|کد مقاله||کد نشریه||سال انتشار||مقاله انگلیسی||ترجمه فارسی||نسخه تمام متن|
|1062831||948179||2015||11 صفحه PDF||سفارش دهید||دانلود رایگان|
• Five different cell chemistries and their metal content were considered.
• First assessment of transition metals beside lithium.
• Metal demand of European e-vehicle battery cells were examined.
• Availability of four important metals was described on global and European level.
Shifting of motorized mobility toward electric propulsion has become an inevitable development direction in vehicle technology in the last few years. It raises some important questions from environmentally consciousness point of view. One of these aspects is the demand and availability of raw materials. Recent papers and studies on raw material availability are relating to a narrow topic, for example, focusing only on lithium in global consideration, or take into consideration an average metal content of batteries. Present paper makes a step toward expanding information on net metal demand of battery cell active materials and metal reserves focusing on Europe, as one of the world largest economy doing large effort to become world leader in electric mobility. Five potential cell chemistries were identified based on research trends and future expectations of researcher, car and battery manufacturers. Furthermore, a potential share of battery- and electric vehicle types in hypothetical car fleet was proposed, as well. Lithium, cobalt, manganese and nickel requirement and European reserves were examined. Present study pointed out that the potential share of electric mobility in road traffic of the European Union had a detectable, but insignificant impact on global metal production and reserves. In the case of a hypothetical European production of future traction battery cells, shortage in European lithium and nickel reserves might be expectable at around 2025. Demand on cobalt and manganese are found to be far below the available European reserves.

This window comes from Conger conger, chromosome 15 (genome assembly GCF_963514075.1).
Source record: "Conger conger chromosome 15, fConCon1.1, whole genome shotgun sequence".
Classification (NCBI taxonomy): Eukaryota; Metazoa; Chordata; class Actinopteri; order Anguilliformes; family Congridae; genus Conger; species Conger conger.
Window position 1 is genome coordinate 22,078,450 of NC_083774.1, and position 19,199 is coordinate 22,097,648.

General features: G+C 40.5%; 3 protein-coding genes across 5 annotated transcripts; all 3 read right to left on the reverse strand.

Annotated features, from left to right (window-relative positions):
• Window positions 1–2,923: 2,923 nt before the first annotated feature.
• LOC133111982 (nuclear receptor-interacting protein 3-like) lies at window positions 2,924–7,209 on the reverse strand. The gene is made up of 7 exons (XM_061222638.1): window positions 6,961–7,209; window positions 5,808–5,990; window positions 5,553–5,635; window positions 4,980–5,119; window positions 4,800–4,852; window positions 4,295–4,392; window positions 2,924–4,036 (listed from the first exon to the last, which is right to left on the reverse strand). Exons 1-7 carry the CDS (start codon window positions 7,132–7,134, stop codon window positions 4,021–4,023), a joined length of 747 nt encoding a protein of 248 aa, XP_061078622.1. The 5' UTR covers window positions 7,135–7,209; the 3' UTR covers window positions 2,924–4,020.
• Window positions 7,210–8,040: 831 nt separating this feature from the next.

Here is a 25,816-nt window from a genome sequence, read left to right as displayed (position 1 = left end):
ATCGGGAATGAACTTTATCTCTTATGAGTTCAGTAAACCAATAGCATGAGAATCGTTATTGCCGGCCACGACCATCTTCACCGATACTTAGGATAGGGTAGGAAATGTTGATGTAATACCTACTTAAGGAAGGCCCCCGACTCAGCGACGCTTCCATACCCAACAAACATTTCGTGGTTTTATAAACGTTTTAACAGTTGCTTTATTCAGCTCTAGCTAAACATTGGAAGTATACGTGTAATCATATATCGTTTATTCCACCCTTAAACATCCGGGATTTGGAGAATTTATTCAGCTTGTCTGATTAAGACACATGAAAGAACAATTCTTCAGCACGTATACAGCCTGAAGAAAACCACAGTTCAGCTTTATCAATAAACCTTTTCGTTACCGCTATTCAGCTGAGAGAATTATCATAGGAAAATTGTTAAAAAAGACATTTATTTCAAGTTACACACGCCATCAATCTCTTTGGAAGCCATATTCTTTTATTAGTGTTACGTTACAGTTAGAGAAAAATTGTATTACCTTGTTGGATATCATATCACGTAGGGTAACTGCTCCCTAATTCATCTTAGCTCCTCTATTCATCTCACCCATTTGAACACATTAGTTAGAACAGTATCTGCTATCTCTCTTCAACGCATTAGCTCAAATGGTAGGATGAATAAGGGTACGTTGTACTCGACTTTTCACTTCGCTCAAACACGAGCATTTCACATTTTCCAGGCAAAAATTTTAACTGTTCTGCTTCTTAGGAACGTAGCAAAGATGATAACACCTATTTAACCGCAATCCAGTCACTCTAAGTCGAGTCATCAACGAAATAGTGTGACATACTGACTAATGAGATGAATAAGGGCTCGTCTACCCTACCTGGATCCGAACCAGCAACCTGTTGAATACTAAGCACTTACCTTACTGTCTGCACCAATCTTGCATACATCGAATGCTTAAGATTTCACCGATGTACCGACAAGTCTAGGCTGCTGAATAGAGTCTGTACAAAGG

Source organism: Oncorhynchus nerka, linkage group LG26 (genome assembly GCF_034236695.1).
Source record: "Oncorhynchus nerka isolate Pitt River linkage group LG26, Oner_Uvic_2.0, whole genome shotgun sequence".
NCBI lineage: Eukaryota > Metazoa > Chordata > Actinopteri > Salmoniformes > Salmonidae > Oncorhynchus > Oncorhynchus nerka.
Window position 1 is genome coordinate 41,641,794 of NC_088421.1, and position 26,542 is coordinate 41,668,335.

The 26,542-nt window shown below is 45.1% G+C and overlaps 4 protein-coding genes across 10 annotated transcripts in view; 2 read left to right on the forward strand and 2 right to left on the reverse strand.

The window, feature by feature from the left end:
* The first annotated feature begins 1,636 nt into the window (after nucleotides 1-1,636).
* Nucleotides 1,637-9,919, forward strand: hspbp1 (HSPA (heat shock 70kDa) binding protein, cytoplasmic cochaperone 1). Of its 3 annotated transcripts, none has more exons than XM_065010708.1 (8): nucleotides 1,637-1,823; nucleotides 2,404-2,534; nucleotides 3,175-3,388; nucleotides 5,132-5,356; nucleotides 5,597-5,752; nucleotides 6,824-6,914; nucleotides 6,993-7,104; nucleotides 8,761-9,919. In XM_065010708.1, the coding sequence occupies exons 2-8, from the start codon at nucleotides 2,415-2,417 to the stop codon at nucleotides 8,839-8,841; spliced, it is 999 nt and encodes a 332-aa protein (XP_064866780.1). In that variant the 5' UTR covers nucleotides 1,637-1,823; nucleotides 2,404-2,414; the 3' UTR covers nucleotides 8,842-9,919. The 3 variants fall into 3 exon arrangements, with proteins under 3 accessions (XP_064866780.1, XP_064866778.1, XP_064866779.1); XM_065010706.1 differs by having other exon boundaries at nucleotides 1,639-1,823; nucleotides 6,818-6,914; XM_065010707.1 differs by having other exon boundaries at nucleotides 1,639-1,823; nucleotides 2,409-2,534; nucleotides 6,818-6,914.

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Journal: Resources, Conservation and Recycling - Volume 104, Part A, November 2015, Pages 300–310